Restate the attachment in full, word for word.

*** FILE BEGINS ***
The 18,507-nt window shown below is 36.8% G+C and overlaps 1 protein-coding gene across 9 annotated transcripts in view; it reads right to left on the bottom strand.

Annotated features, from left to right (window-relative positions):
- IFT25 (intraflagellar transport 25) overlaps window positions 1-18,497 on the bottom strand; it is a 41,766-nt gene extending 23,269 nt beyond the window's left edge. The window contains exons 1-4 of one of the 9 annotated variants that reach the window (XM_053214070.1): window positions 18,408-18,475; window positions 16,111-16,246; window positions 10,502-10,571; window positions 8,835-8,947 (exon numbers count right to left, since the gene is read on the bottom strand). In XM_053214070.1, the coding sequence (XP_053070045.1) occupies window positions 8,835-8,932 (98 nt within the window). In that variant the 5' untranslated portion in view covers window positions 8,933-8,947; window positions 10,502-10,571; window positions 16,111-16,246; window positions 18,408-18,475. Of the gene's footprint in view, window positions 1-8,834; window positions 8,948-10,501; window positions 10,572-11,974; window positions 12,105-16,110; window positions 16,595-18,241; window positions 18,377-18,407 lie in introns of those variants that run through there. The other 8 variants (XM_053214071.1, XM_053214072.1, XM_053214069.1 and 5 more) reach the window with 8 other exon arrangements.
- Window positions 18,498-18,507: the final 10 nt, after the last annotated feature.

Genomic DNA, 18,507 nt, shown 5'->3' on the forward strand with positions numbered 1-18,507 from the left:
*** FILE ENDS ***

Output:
The 18,507-nt window shown below is 36.8% G+C and overlaps 1 protein-coding gene across 9 annotated transcripts in view; it reads right to left on the bottom strand.

Annotated features, from left to right (window-relative positions):
- IFT25 (intraflagellar transport 25) overlaps window positions 1-18,497 on the bottom strand; it is a 41,766-nt gene extending 23,269 nt beyond the window's left edge. The window contains exons 1-4 of one of the 9 annotated variants that reach the window (XM_053214070.1): window positions 18,408-18,475; window positions 16,111-16,246; window positions 10,502-10,571; window positions 8,835-8,947 (exon numbers count right to left, since the gene is read on the bottom strand). In XM_053214070.1, the coding sequence (XP_053070045.1) occupies window positions 8,835-8,932 (98 nt within the window). In that variant the 5' untranslated portion in view covers window positions 8,933-8,947; window positions 10,502-10,571; window positions 16,111-16,246; window positions 18,408-18,475. Of the gene's footprint in view, window positions 1-8,834; window positions 8,948-10,501; window positions 10,572-11,974; window positions 12,105-16,110; window positions 16,595-18,241; window positions 18,377-18,407 lie in introns of those variants that run through there. The other 8 variants (XM_053214071.1, XM_053214072.1, XM_053214069.1 and 5 more) reach the window with 8 other exon arrangements.
- Window positions 18,498-18,507: the final 10 nt, after the last annotated feature.

Genomic DNA, 18,507 nt, shown 5'->3' on the forward strand with positions numbered 1-18,507 from the left: